of the disregard of political purpose. Goodman goes on to support this argument by
quoting, As it is, what must be the effect on a boy when he comes to realize that the
public spokesman up there is not even speaking his own words, but repeating, like a
performer, something written for him by a staff from Madison Avenue? ( Goodman,
Goodman also focuses on the abandonment of the American community. The
decision of the Brown vs. Board of Education to desegregate schools caused a mass
relocation of white Americans to the outer city limits. This migration led to the creation
of what is now known as suburbia . Whereas early American rural and urban
communities where closely knit, the creation of the suburbs led to a decrease in concern
for these areas. Americans became fascinated with the American Dream and adopted a
more self indulged view of the community. Goodman also mentions the fact that children
growing up in these closely knit urban areas were more likely to acquire a local
patriotism , but this was lost once the child entered into the adulthood stage of
conformity. On the contrary, he mentions the positive effects of the post war boom of
young marriages and the increase of the urban birth rate as well as the introduction of
Real Fatherhood –the involvement of men in raising their children–into society.
Goodman illustrates his respect for the suburban ideas and philosophies, but discredits the
lack of emphasis on community development. The revolutionary ideas of child raising that
engulfed the suburban community took on a more liberal approach. The idea of strict,
stern discipline was abandoned along with ideas regarding sexuality. Goodman is in
agreement with this free form of child raising due to the fact that it stimulates and
promotes individuality rather than promote the ideas of conformity which were instilled in
society s dominant institutions. On the contrary, the creation of suburbia leads to the men
of the communities commuting to and from their professions, thus, taking away from the
concept of True Fatherhood and the focus of assimilating youth into the community.
Goodman proceeds to show his concern for the educational institutions during the
height of the communist threat. The investigations of Dies, McCarthy, and Feinberg
instilled fear into the professors to the point in which they were unable to effectively teach
the growing generation. This, according to Goodman, led students to become cynical
about politics. Students are not allowed to freely affirm themselves politically if there are
consequences in regards to their political beliefs. In this sense, Goodman shows a respect
for communists; respecting the ambition and willingness to get involved despite the beliefs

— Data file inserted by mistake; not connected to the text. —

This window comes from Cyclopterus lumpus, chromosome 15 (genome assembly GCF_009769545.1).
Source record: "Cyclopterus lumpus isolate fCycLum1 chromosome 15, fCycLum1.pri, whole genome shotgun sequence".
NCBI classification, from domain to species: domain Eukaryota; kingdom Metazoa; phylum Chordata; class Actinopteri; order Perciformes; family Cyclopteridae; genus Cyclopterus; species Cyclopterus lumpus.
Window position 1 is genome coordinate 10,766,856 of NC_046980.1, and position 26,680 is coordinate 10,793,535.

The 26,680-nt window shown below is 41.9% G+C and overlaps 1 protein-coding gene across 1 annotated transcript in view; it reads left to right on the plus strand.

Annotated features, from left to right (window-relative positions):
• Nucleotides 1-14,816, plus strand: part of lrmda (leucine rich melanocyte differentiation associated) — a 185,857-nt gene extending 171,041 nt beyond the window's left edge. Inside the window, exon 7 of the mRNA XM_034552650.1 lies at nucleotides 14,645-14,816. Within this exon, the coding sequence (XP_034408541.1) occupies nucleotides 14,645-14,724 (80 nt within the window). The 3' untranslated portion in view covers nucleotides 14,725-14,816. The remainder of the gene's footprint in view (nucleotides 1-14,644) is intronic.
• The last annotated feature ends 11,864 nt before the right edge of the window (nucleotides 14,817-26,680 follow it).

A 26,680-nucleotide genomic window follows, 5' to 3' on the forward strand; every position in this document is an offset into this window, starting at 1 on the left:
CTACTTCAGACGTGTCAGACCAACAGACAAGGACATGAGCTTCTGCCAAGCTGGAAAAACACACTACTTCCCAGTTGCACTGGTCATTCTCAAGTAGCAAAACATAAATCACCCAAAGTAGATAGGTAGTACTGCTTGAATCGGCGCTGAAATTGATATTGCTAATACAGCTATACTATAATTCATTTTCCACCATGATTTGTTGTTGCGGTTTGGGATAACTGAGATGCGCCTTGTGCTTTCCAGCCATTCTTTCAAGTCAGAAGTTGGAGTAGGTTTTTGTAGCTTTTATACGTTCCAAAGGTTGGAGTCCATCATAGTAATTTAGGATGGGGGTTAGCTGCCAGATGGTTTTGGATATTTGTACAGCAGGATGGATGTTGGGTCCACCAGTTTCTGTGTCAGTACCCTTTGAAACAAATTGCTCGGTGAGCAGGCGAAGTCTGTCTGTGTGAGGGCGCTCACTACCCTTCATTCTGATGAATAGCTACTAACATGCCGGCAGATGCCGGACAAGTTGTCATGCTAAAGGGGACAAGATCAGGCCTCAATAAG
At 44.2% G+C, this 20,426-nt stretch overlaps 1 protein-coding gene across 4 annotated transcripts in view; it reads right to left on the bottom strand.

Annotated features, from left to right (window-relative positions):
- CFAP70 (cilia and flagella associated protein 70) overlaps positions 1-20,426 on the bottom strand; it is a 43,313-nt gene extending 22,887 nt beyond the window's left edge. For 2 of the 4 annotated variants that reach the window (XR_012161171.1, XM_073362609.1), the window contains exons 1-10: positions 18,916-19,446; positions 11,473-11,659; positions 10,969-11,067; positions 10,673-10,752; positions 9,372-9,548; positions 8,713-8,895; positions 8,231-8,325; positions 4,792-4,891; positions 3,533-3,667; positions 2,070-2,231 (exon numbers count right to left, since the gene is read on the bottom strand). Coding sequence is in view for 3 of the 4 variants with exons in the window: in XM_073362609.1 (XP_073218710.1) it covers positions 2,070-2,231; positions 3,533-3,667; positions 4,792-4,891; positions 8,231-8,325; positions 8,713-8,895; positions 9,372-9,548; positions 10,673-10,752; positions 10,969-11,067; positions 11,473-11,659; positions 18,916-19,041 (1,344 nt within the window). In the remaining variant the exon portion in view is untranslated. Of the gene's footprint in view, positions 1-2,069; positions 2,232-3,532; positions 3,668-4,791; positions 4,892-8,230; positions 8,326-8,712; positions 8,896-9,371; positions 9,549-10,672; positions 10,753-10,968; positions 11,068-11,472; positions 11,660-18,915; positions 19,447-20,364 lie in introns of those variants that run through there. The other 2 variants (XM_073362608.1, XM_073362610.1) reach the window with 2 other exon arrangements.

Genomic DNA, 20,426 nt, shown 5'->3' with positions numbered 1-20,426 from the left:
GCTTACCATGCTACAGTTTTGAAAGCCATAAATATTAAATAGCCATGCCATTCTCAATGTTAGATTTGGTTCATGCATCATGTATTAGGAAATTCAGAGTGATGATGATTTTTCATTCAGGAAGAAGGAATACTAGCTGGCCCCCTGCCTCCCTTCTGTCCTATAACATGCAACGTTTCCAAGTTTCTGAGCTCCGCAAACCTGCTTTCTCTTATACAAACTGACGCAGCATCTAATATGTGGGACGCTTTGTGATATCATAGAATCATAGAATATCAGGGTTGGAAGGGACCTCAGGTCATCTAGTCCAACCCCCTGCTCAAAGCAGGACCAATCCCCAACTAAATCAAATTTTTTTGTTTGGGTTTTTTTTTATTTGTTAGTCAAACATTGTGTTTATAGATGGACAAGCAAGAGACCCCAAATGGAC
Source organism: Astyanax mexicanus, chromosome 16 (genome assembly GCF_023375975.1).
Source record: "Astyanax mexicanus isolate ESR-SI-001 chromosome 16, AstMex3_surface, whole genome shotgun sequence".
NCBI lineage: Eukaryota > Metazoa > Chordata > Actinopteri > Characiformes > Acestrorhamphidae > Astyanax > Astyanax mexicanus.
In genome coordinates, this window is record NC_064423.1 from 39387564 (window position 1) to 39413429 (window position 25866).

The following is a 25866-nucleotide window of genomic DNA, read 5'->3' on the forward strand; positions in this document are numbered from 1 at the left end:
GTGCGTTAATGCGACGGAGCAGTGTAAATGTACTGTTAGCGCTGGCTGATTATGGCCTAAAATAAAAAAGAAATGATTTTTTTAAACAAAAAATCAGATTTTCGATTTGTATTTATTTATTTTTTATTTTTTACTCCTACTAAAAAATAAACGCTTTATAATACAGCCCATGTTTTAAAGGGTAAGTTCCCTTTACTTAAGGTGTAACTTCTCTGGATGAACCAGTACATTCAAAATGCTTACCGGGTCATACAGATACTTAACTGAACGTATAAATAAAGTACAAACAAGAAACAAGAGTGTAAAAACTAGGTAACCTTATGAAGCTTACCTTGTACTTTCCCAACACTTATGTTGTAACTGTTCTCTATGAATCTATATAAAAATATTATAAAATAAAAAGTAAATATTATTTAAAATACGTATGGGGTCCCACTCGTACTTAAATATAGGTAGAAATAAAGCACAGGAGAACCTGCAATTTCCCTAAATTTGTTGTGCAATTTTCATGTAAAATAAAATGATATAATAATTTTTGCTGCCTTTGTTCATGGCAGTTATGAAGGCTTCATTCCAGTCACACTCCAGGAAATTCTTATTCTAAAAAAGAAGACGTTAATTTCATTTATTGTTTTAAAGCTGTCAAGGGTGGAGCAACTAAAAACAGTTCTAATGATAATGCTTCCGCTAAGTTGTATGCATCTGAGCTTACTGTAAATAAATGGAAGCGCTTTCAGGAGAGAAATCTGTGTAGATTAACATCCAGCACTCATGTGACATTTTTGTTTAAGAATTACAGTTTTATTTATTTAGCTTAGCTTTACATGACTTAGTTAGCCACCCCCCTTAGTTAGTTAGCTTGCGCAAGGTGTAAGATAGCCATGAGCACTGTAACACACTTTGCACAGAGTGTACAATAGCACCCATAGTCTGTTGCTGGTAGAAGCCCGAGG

of mainstream society, ……in their lust for control apart from any objective good and,
more deeply, in their use of an organized power-system in order to make the ingenuous
and worthy not exist. Goodman goes on to discuss other factors which mislead the
students of society s universities. First is the atomic bomb scare and the fact that student
were overwhelmed with the thought that the Russians may attack. Next, he discusses the
recruitment of upper class students to the corporate world, one which rewards the idea of
conformity. Likewise, Goodman mentions the recruitment of lower-class boys into the
Finally, Goodman discusses his concern for the exclusion of citizens from the
community. He proceeds to cite an incident from the New York Times, which portrayed
the common view of African-Americans during the period. The article explains a case in
which a Black family attempts to move into a suburb of Chicago. They are restricted due
to concerns of locals that they will have difficulty selling their homes in the future in the
case that they decide to relocate. Goodman challenges the portrayal of the residents in the
article as an attractive young married couple because he feels that it is an attempt to
place a boundary around American culture. This idea of exclusion is again discussed
within the text of the Beatnik movement. Goodman respects the Beat movement s
attempt to form a sense of patriotism within its own subculture, but fears that it takes
away from overall patriotism. The Beats attempt to affirm the outcast of racial
subcultures buy acquiring their own community and system of art, literature, and music.
This, however, according to Goodman, does not allow them to become contributing
members of society because they become ignorant to the outside world.
Throughout his essay, Goodman attempts to pinpoint the key factors which have
led to the decline in patriotism. The concerns that he shares are of a nature that they
continue to exist in today s society. Has American suffered a regression in concerns to the
politics which structured our society? Americans now live in an environment where it is
every man on there own. Children show there respect for television appearances and
share an ignorance for political issues. What does this say about the future of America
collectively? What will happen to the land of the free and will it be able to strive despite
the fact that its citizens do not care?